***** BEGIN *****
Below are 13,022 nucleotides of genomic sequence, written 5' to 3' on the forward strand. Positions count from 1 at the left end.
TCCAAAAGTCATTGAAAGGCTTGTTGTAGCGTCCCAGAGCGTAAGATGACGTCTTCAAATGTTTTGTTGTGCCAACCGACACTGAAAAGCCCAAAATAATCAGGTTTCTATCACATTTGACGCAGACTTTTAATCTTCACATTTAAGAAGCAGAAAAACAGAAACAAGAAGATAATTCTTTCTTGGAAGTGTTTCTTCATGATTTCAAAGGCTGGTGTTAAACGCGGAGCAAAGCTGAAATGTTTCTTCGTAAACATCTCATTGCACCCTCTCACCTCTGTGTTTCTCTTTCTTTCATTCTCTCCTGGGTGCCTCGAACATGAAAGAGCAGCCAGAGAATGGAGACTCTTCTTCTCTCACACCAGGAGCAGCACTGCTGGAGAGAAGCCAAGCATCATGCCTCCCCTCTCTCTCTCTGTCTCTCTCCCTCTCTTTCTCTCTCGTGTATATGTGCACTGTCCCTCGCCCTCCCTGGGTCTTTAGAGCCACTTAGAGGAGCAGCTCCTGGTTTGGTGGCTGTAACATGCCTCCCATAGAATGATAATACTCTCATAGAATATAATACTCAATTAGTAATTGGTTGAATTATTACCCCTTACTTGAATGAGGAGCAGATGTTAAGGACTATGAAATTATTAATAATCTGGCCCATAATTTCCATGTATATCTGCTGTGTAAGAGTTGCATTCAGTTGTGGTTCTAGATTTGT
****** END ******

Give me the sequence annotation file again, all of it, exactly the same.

Below are 13,022 nucleotides of genomic sequence, written 5' to 3' on the forward strand. Positions count from 1 at the left end.
TCCAAAAGTCATTGAAAGGCTTGTTGTAGCGTCCCAGAGCGTAAGATGACGTCTTCAAATGTTTTGTTGTGCCAACCGACACTGAAAAGCCCAAAATAATCAGGTTTCTATCACATTTGACGCAGACTTTTAATCTTCACATTTAAGAAGCAGAAAAACAGAAACAAGAAGATAATTCTTTCTTGGAAGTGTTTCTTCATGATTTCAAAGGCTGGTGTTAAACGCGGAGCAAAGCTGAAATGTTTCTTCGTAAACATCTCATTGCACCCTCTCACCTCTGTGTTTCTCTTTCTTTCATTCTCTCCTGGGTGCCTCGAACATGAAAGAGCAGCCAGAGAATGGAGACTCTTCTTCTCTCACACCAGGAGCAGCACTGCTGGAGAGAAGCCAAGCATCATGCCTCCCCTCTCTCTCTCTGTCTCTCTCCCTCTCTTTCTCTCTCGTGTATATGTGCACTGTCCCTCGCCCTCCCTGGGTCTTTAGAGCCACTTAGAGGAGCAGCTCCTGGTTTGGTGGCTGTAACATGCCTCCCATAGAATGATAATACTCTCATAGAATATAATACTCAATTAGTAATTGGTTGAATTATTACCCCTTACTTGAATGAGGAGCAGATGTTAAGGACTATGAAATTATTAATAATCTGGCCCATAATTTCCATGTATATCTGCTGTGTAAGAGTTGCATTCAGTTGTGGTTCTAGATTTGT